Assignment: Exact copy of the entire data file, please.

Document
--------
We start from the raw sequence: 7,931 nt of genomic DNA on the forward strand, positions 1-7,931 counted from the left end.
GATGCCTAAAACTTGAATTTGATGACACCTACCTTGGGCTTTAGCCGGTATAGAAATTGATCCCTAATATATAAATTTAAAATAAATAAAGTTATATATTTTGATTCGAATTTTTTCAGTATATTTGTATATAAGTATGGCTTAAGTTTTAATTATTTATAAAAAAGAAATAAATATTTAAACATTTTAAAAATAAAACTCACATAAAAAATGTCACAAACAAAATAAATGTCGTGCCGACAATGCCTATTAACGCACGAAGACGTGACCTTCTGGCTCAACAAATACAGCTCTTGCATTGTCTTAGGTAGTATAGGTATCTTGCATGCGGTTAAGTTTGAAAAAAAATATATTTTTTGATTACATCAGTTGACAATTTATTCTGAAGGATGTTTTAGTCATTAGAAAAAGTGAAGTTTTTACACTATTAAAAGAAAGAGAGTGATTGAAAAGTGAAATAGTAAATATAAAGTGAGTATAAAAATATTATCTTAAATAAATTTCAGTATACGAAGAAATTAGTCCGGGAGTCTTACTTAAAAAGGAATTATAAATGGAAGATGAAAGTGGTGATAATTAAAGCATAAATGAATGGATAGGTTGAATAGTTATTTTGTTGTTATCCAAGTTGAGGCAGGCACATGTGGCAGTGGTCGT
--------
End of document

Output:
We start from the raw sequence: 7,931 nt of genomic DNA on the forward strand, positions 1-7,931 counted from the left end.
GATGCCTAAAACTTGAATTTGATGACACCTACCTTGGGCTTTAGCCGGTATAGAAATTGATCCCTAATATATAAATTTAAAATAAATAAAGTTATATATTTTGATTCGAATTTTTTCAGTATATTTGTATATAAGTATGGCTTAAGTTTTAATTATTTATAAAAAAGAAATAAATATTTAAACATTTTAAAAATAAAACTCACATAAAAAATGTCACAAACAAAATAAATGTCGTGCCGACAATGCCTATTAACGCACGAAGACGTGACCTTCTGGCTCAACAAATACAGCTCTTGCATTGTCTTAGGTAGTATAGGTATCTTGCATGCGGTTAAGTTTGAAAAAAAATATATTTTTTGATTACATCAGTTGACAATTTATTCTGAAGGATGTTTTAGTCATTAGAAAAAGTGAAGTTTTTACACTATTAAAAGAAAGAGAGTGATTGAAAAGTGAAATAGTAAATATAAAGTGAGTATAAAAATATTATCTTAAATAAATTTCAGTATACGAAGAAATTAGTCCGGGAGTCTTACTTAAAAAGGAATTATAAATGGAAGATGAAAGTGGTGATAATTAAAGCATAAATGAATGGATAGGTTGAATAGTTATTTTGTTGTTATCCAAGTTGAGGCAGGCACATGTGGCAGTGGTCGT